Homeworks and Tests

My first grade daughter casually told me over dinner that her unit test in Math is tomorrow.  She said that she was ready for it.

I asked her what she thought was challenging. She casually said —subtraction and telling time by quarter hour.  Since I check my daughter’s homework everyday, I know exactly what in subtraction trips her —it isn’t the process of taking away, but solving for the value of x (e.g. X-5 =2). In telling time, she reads 8:45 as 9:45 because the hour hand is closer to the next hour.

So after dinner, I made sample problems.  We sat together; she solved the problems. We were done in 15 minutes.

IMG_0715

I couldn’t help but think about how different the test culture is in her school compared to other schools.  Friends from the Philippines would tell me that when their children have exams, it is as if the parents are taking the exams as well.  The parents do not make plans other than spending countless hours preparing for the exam.

My daughter’s unit test is not even announced to parents, my guess is because the teachers do not want parents to drill their children.

At such a young age, tests are given to check the child’s mastery of the subject matter, and in effect, the teacher’s competency to teach. Cramming and drilling at this age to get a perfect score is just not going to work.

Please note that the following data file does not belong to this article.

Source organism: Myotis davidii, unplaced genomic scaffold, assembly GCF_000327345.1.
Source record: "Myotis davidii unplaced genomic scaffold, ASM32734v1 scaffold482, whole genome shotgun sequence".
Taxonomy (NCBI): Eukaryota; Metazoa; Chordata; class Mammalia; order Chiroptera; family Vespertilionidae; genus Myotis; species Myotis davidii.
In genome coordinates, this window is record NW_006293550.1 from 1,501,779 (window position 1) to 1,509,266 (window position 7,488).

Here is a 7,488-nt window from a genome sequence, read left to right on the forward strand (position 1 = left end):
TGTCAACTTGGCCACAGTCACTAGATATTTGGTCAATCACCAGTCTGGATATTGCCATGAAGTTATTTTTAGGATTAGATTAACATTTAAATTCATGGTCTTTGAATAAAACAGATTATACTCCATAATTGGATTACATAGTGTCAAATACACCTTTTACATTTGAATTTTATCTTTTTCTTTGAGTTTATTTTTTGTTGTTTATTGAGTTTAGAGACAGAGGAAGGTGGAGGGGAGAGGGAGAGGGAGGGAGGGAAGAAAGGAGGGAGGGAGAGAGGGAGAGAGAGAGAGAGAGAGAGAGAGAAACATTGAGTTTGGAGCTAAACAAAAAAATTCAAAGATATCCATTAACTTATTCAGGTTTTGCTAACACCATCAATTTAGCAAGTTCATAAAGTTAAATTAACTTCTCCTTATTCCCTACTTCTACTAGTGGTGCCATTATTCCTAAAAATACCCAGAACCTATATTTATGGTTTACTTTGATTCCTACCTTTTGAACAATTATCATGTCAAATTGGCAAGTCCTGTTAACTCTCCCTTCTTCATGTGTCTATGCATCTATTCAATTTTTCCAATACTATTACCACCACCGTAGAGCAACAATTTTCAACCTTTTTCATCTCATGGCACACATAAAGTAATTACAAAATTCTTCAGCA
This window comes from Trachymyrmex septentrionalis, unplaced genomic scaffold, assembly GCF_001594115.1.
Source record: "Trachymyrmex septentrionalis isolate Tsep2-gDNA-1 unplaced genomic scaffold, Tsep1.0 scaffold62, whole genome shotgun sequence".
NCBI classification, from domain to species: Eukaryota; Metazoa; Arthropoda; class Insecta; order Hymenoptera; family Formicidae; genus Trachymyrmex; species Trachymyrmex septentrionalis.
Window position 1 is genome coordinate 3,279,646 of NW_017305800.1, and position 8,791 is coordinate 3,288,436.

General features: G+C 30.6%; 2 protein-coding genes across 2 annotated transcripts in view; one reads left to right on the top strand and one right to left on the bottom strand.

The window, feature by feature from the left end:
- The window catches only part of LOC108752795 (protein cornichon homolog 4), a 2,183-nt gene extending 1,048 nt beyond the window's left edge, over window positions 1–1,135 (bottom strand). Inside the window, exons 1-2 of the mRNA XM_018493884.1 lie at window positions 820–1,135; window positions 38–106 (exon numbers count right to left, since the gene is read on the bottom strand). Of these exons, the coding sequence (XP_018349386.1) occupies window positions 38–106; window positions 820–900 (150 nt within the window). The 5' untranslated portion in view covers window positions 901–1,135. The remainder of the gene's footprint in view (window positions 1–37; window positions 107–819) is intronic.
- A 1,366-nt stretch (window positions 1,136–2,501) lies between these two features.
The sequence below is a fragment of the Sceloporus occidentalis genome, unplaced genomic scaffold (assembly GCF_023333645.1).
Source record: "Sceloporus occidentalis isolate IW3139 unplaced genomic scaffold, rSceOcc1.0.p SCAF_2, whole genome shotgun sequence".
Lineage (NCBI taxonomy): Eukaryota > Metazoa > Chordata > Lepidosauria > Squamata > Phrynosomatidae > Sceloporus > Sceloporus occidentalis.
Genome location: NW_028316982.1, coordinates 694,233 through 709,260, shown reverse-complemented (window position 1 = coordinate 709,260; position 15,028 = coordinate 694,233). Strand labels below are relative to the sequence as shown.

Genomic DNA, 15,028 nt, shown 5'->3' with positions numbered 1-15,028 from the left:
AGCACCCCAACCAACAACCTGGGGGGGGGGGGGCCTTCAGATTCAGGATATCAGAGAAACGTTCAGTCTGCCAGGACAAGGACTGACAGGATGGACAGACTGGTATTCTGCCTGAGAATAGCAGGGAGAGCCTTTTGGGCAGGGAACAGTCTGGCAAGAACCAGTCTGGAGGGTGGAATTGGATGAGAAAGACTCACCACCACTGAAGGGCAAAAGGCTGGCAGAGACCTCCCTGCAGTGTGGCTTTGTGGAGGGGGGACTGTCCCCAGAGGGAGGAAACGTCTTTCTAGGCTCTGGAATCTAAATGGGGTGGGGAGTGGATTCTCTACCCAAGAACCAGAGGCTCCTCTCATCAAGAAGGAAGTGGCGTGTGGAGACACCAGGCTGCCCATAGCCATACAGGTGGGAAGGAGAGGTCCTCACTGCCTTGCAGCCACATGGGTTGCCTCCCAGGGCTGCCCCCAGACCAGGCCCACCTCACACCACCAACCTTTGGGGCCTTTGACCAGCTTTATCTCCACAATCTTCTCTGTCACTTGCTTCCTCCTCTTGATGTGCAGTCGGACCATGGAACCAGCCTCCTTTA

Can you imagine spending the whole day in school and coming home and doing more schoolwork?  What about the downtime?

IMG_0471A quick and simple project made after school

As a lower grade teacher myself, I tell the parents to alert me the moment that they find themselves spending a considerable amount of time teaching their children concepts that I should have taught in class. Because if they do, then it means that I was not effective and therefore, I need to re-teach the subject matter.

Homework that takes 2-3 hours to finish for an elementary school child means a) the child is highly distracted when doing the work and therefore, needs to learn to focus; or b) the child is not understanding the homework, and so the teacher needs to re-teach; or c) the teacher is trying to finish the curriculum and is leaving it up to the parents to complete it for them.

In my opinion, it is the primary responsibility of the teachers to impart the academic concept/skill to the children.  Sure, the parents can reinforce it, but the teaching falls squarely on the teachers’ shoulders.   It is after all, our job!

About Teacher Tina

I have been a teacher for more than 15 years in the Philippines and the United States. Teaching is a vocation that I am grateful to have embraced. It certainly prepared me for motherhood.

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